Yeah, I thought that was a really interesting story, and I particularly was drawn to the focus on attracting and developing tech-savvy executives, and integrating them this kind of talent into the organisation. Because we all know what a nightmare it is at the moment to find and retain the right talent. So, I thought McKinsey were absolutely on the money with that aspect of it, because it’s a problem, not just in most technology-focused organisations, but in all organisations trying to deal with digital transformation.

Perry Krug  04:03

Yeah, absolutely. And the talent is hard to come by at all levels. But I think we’ve passed whatever inflection point it was that digital and tech is only for the digital and tech companies. It’s now a ubiquitous part of everybody’s consumer lifestyle, and really needs to be woven through nearly every layer of their organisation in order for them to remain competitive and respond to their market.

Jeremy Cowan  04:33

And what’s caught your eye in the news, Ash?

Ash Finnegan  04:36

One of the key things is around the new data strategy and how it aims to close digital divide between the NHS and social care. This really caught my eye because data is one of the biggest topics in every organisation right now. And when I look at normal enterprise businesses worrying and thinking about how to manage data and the things they need to do with data, a lot of it’s around business rules and processes. And this, I guess, for me really caught my attention because it’s talking around, obviously a lot more sensitive data, and a lot of where they’re trying to use data that could really drive people into a state of worry, but could also massively improve processes. 
 
 So, for me, it’s all around making people go along on that transformation journey that maybe do not work in the technology space. And the commitment, the NHS is making people to feel safe to want to share data, that systems and technologies moving in a way that can really protect people and enable them to scale and share information, which are very siloed across the NHS and social care.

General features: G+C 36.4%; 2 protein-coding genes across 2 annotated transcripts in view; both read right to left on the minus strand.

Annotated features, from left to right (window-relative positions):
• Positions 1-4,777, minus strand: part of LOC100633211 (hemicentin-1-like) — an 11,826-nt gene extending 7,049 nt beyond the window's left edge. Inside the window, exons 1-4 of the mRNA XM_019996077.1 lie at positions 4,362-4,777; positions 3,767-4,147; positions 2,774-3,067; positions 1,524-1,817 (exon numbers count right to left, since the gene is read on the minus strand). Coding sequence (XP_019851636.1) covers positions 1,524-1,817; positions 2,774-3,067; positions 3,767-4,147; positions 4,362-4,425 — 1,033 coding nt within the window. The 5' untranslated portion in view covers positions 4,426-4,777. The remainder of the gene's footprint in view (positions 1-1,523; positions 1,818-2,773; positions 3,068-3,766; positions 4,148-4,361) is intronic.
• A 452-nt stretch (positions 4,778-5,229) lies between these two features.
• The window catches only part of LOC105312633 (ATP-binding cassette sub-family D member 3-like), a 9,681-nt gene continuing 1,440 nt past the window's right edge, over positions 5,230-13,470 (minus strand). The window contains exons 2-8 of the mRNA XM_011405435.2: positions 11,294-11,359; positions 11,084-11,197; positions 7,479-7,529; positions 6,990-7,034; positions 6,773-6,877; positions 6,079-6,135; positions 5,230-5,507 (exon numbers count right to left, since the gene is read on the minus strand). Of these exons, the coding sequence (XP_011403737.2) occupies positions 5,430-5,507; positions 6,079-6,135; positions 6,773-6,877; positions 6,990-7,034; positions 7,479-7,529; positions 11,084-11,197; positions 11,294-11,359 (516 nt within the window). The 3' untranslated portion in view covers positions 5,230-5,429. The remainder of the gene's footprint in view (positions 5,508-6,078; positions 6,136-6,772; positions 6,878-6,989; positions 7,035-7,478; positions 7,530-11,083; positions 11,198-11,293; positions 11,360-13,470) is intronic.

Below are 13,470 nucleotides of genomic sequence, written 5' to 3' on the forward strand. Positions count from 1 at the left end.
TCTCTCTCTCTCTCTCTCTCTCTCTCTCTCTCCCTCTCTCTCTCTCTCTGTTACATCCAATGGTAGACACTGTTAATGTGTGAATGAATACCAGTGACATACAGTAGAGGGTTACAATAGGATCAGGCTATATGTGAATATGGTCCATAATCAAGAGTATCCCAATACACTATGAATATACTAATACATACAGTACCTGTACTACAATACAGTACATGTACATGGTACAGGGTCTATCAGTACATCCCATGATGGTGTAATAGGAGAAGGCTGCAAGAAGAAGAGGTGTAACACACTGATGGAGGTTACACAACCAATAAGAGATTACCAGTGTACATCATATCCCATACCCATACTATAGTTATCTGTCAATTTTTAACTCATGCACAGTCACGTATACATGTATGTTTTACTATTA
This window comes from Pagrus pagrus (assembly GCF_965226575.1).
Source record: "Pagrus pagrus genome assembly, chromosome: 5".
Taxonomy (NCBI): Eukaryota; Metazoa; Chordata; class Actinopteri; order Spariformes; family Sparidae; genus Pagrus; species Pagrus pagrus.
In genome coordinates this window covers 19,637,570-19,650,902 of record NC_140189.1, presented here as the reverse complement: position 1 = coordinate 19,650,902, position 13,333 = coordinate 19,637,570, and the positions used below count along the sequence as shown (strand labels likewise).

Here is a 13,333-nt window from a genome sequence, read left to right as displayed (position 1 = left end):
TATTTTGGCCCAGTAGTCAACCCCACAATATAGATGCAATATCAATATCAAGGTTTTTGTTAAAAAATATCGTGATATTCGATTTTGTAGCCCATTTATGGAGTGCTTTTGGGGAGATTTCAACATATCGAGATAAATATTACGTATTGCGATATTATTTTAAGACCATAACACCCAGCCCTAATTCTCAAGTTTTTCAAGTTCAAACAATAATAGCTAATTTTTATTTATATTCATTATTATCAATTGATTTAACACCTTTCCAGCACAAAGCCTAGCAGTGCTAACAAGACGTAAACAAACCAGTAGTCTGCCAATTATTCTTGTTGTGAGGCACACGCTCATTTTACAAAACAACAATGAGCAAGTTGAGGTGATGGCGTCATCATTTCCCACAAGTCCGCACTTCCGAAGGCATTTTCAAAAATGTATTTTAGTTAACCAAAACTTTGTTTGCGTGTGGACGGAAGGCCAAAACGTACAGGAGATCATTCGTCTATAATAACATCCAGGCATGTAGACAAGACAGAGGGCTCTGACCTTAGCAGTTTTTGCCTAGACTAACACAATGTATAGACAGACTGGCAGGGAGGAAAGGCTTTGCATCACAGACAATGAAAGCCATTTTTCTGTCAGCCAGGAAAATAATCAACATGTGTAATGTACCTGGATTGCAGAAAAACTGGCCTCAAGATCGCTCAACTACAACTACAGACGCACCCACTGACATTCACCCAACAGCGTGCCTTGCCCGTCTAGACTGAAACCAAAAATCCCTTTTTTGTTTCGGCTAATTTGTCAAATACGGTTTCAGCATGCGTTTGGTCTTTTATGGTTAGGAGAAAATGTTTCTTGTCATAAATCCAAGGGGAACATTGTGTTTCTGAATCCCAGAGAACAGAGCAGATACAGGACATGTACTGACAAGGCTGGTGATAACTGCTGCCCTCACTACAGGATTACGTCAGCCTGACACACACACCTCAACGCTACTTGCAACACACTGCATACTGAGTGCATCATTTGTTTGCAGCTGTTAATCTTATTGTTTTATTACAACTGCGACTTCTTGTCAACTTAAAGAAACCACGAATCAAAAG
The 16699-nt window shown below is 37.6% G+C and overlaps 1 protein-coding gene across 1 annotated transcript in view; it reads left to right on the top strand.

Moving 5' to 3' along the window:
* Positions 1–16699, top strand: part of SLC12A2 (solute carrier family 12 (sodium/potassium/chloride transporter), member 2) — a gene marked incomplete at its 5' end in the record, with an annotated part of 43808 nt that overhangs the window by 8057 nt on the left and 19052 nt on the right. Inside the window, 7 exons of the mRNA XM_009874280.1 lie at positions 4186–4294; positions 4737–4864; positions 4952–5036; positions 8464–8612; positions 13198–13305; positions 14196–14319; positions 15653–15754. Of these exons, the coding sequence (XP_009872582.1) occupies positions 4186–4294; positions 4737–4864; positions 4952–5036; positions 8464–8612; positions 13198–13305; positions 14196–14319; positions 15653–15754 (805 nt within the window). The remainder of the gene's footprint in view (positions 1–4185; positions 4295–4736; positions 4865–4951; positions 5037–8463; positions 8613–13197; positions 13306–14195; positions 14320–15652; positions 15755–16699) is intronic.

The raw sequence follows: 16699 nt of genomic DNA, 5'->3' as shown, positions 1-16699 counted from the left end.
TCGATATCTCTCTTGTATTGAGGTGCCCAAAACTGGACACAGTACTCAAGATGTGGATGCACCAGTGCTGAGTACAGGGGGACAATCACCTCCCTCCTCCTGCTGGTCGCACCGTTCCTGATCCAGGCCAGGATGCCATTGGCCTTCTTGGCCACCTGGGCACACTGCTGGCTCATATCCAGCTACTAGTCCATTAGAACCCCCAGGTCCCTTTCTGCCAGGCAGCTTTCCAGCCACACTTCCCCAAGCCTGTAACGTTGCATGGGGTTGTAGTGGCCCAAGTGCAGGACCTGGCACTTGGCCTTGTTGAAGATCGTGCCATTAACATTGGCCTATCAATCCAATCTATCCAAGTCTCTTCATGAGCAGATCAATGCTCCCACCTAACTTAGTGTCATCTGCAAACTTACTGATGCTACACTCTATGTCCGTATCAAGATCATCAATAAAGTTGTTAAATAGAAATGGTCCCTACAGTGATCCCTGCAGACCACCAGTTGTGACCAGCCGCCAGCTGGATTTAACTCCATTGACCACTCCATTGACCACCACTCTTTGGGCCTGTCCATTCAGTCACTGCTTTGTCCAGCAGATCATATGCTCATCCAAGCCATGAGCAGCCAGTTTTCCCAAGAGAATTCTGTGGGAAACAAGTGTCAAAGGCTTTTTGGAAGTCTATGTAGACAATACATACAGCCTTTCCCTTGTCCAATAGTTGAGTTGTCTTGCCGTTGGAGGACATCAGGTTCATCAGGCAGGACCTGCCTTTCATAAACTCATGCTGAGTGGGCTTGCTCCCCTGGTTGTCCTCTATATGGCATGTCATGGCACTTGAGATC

Jeremy Cowan  05:50

For anyone who’s not listening in the UK, the NHS is the National Health Service, which is the UK’s a nationwide social care and health care scheme, and obviously has access to an extraordinary amount of data. But there are clearly sensitive aspects to sharing that data. So, it comes to a government level for discussion.

Ash Finnegan  06:17

Thank you, Jeremy. And yeah, I guess for me, it’s the kind that really caught my eye is that actually to see the government want to actually take on this challenge, and build up confidence with obviously people, but also within the systems, there has always been a gap with the NHS and the reputation that the public sector aren’t transforming as well as they should be. So, this focused approach and actually giving it not just around the data, but it’s how it’s shared, accessed and updated, and it’s gonna be a really interesting challenge for the government in areas where they have been proven to not be very successful.

Jeremy Cowan  06:55

Yeah, yeah, this could be enormously – well, it is not too strong to say it could be game-changing for the health service, in terms of the quality of care it could offer. But there will be, I’m sure an awful lot of political discussion to be had.
 
 
 Ash Finnegan  07:11

Yeah.
 
 
 Jeremy Cowan  07:13

Right. Let’s turn to the core of today’s podcast, which as I said before, is about the problems of digital transformations. I mean, we hear it all the time about the growing number and importance of enterprise digital transformations, I’m going to call those DX for short. For example, I learned the other day from Couchbase, that investments in DX are expected to increase by something like 50% year-on-year in the next 12 months, which is an extraordinary investment uptick. Yet it seems that transformations often have their difficulties, don’t they? Companies, of course, prefer the term challenges, but let’s call a spade a spade. Some of these are significant problems. Perry, on the one hand, we hear that DX investments are booming. But confusingly, we also hear that more than $4 million worth of waste is experienced every year, just in the UK on failed, delayed or scaled back projects. Why? Why is this?